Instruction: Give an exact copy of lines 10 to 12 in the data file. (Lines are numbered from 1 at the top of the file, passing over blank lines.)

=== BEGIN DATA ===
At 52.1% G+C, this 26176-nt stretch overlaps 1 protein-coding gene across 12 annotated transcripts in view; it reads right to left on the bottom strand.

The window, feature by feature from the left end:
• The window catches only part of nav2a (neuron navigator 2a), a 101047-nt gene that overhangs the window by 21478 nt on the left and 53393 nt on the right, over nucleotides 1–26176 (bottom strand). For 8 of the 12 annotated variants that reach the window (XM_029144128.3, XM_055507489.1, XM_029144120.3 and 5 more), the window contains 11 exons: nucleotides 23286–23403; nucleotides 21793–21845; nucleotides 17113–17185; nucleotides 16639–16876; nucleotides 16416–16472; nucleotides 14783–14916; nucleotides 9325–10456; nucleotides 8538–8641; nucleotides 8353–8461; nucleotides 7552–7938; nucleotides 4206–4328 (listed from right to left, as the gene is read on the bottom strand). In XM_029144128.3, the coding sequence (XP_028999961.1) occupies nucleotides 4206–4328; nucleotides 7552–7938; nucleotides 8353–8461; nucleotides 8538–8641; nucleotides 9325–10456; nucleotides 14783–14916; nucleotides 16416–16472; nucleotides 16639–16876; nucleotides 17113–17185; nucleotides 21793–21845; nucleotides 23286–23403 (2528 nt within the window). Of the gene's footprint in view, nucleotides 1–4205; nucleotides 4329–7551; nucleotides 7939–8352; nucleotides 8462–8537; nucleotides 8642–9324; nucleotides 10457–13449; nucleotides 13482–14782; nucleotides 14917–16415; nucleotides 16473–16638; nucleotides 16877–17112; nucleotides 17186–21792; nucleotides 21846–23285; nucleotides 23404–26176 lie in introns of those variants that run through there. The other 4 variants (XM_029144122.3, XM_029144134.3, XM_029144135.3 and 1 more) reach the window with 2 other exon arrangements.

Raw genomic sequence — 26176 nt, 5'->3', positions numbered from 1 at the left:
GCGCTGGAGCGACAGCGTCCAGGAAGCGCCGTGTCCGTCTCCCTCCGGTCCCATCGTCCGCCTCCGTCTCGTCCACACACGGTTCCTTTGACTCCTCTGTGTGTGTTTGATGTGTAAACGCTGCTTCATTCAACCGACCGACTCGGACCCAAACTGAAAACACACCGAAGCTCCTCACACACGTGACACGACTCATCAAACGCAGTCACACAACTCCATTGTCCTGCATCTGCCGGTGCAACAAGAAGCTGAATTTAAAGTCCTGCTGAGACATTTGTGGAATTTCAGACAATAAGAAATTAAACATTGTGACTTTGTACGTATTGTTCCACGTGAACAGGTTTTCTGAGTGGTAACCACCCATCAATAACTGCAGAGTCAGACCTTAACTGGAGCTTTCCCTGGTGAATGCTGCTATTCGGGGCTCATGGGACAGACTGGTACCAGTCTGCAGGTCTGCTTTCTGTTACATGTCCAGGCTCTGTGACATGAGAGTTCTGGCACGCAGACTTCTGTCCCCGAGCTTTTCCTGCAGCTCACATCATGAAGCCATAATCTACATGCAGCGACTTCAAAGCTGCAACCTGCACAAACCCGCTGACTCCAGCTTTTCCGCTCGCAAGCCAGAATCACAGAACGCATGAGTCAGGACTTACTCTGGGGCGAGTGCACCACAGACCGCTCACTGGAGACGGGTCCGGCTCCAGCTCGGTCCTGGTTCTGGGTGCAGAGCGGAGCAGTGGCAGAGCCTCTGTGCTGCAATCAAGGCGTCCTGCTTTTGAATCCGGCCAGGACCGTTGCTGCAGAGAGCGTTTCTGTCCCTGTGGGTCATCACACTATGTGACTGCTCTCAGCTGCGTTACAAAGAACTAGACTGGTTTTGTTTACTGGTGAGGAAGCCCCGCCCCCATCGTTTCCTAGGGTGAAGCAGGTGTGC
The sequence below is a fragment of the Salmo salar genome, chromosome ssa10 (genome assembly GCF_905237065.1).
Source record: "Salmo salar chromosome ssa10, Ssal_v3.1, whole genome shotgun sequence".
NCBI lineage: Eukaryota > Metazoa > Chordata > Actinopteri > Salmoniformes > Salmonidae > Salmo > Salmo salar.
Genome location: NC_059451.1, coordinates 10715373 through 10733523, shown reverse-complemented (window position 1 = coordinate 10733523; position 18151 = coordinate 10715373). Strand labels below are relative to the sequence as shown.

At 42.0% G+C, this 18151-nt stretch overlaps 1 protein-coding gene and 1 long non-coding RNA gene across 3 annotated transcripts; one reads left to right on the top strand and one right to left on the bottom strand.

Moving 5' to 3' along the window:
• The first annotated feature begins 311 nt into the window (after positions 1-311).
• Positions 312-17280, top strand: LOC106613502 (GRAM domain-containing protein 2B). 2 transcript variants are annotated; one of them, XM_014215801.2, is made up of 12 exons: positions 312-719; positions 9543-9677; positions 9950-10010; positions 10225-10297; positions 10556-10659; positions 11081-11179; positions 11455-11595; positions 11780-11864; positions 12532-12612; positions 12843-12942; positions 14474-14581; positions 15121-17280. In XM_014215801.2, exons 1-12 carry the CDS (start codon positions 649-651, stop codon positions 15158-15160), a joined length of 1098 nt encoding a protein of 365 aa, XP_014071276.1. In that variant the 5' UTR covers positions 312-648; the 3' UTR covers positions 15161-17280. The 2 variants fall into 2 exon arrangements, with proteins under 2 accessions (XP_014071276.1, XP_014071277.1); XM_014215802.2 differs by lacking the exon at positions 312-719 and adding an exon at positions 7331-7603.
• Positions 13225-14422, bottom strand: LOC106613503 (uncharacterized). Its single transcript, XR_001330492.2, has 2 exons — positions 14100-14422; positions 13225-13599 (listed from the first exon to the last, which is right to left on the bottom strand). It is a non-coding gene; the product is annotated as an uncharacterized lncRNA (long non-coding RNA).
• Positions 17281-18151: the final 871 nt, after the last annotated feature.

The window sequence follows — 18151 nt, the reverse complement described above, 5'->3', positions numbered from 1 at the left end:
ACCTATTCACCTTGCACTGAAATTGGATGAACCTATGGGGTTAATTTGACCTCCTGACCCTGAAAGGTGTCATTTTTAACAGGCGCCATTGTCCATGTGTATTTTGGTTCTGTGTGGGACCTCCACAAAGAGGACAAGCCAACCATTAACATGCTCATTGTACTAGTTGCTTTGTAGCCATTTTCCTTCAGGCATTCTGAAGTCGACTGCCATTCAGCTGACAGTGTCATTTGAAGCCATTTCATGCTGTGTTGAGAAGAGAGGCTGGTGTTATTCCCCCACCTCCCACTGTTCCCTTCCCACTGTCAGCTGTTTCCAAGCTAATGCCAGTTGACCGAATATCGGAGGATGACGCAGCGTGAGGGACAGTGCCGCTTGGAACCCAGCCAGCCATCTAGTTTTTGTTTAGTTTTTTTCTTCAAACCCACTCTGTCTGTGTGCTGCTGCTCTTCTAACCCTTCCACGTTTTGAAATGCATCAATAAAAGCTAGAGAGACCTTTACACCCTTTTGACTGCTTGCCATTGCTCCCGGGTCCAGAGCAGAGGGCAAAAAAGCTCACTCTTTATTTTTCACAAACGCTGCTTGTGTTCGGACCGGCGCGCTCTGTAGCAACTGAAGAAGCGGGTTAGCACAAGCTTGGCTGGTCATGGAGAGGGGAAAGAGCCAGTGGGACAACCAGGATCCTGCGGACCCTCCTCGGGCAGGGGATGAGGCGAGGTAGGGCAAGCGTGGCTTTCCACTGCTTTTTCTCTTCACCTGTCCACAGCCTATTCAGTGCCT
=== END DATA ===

At 42.0% G+C, this 18151-nt stretch overlaps 1 protein-coding gene and 1 long non-coding RNA gene across 3 annotated transcripts; one reads left to right on the top strand and one right to left on the bottom strand.

Moving 5' to 3' along the window:
• The first annotated feature begins 311 nt into the window (after positions 1-311).